Early morning ECR

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I’m not really a fan of loading the bike in the car and driving somewhere to ride… seems kinda’ counter intuitive for this rider.

However, I succumbed at the weekend. Recovering from manflu, I didn’t think it would be the best idea to pedal over the Snake Pass (and back) from Glossop to the Upper Derwent Valley where I fancied a pootle on the Monster Truck (read: Surly ECR). So I loaded the bike in the back of the van and let internal combustion take the strain.

I left early and found sublime conditions in the Upper Derwent. It may have been chilly, but I enjoyed the best of this lovely valley and made good my escape before the crowds descended.

Peak District wildcamping bikepack

An opportunity arose at the weekend to get out. I say ‘opportunity’, but this bikepack in the Dark Peak was complicated by my current state of moving house. Bike bags had been packed, sleeping bags and bivvy bags were neatly stowed in marked cardboard boxes, camp stove fuel and water bladder were stored God-knows-where.

An hour or so crashing around in the workshop later and I cobbled together some kit for the trip. With the weather sultry in Glossopdale, I opted for a tarp – a first-time outing for this simple shelter.

I strapped the bags to my ECR and pushed off at 5pm. While the heat of day hung heavily in the air, the sun had started its descent to the horizon and the evening light gave the Derbyshire hills definition, perspective and texture. The trails were agreeably quiet too.

I picked up the Pennine Bridleway and headed due-Edale over Lantern Pike towards Mount Famine. Feeling a little reckless, I turned the handlebars towards Jacobs Ladder and ended up pushing most of the way – underlining the heft of my bike and my hopeless skills as mountain biker.

Edale was full of weekenders enjoying the evening. The village’s Spoonfest had swelled numbers, but campsites would have always been full in this balmy weather. As a consequence, some enterprising folk had negotiated their own impromptu campgrounds on farmers’ fields further down the valley. The atmosphere was heavy with the fug of barbecues.

I didn’t delay.

I was headed for the banks of Ladybower north of Bamford where I hoped to find a helpful spot to rig the tarp and watch night fall. Pushing along the reservoir track I found a nice ‘beach’ and the branches of low trees provided perfect anchorage for my tarp ridgeline. Despite being my first outing, the tarp was ready in a couple of minutes. I rolled out my bivvy and sorted the bed for the night. A brew soon followed and I watched the light fade and the traffic illuminating the Snake Road – a mere whisper on the far bank.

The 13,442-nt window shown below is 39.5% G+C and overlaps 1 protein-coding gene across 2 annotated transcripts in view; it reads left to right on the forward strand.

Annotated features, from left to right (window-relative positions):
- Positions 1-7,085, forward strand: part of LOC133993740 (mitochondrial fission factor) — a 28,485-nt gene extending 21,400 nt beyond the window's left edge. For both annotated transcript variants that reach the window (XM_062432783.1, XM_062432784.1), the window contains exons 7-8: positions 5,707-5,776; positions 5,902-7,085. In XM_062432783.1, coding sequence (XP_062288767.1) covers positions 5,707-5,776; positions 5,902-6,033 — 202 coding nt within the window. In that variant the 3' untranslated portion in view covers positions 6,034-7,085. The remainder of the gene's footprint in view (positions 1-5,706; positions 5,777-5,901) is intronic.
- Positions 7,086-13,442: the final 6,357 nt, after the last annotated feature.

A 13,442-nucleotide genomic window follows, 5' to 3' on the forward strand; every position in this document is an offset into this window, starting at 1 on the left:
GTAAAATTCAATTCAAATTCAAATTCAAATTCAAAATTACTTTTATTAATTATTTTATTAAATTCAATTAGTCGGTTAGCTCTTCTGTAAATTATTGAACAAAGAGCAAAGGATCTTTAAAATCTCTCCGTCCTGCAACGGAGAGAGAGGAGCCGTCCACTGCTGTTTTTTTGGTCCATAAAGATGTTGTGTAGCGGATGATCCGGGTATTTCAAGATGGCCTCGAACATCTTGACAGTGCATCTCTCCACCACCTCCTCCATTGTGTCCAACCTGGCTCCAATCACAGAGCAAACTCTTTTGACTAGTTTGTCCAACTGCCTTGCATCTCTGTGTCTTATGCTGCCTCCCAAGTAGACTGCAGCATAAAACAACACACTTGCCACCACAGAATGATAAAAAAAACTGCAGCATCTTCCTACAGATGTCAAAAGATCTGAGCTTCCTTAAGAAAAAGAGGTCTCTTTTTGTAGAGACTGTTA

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Coming up for air

So it’s been a while since my fingers have felt the need to dance on the keyboard and populate these pages. My apologies. I believe it’s euphemistically called ‘life events’. Normal service now returns though.

While gingerly fording a swollen river of emotional discord, you find out who your friends are. That fine fellow Tim from Life in the Cycle Lane came to my rescue and suggested we pedal from Chesterfield to Glossop and explore some unfamiliar sections of the Trans Pennine Trail.

Undeterred by the six inches of snow clogging the byways of Glossopdale, we caught a train to the town of the crooked spire, picked up the trail and headed across the backbone of England.

As is the norm on these Surly Trollfest adventures, we encountered sublime and ridiculous conditions, struggled in parts but managed to keep one another motivated. Celebratory beers were downed with that glow of achievement, despite not being able to feel my fingers or toes.

The pictures are from the phone camera so apologies for the quality…

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Cycle touring Scotland – Aviemore to the border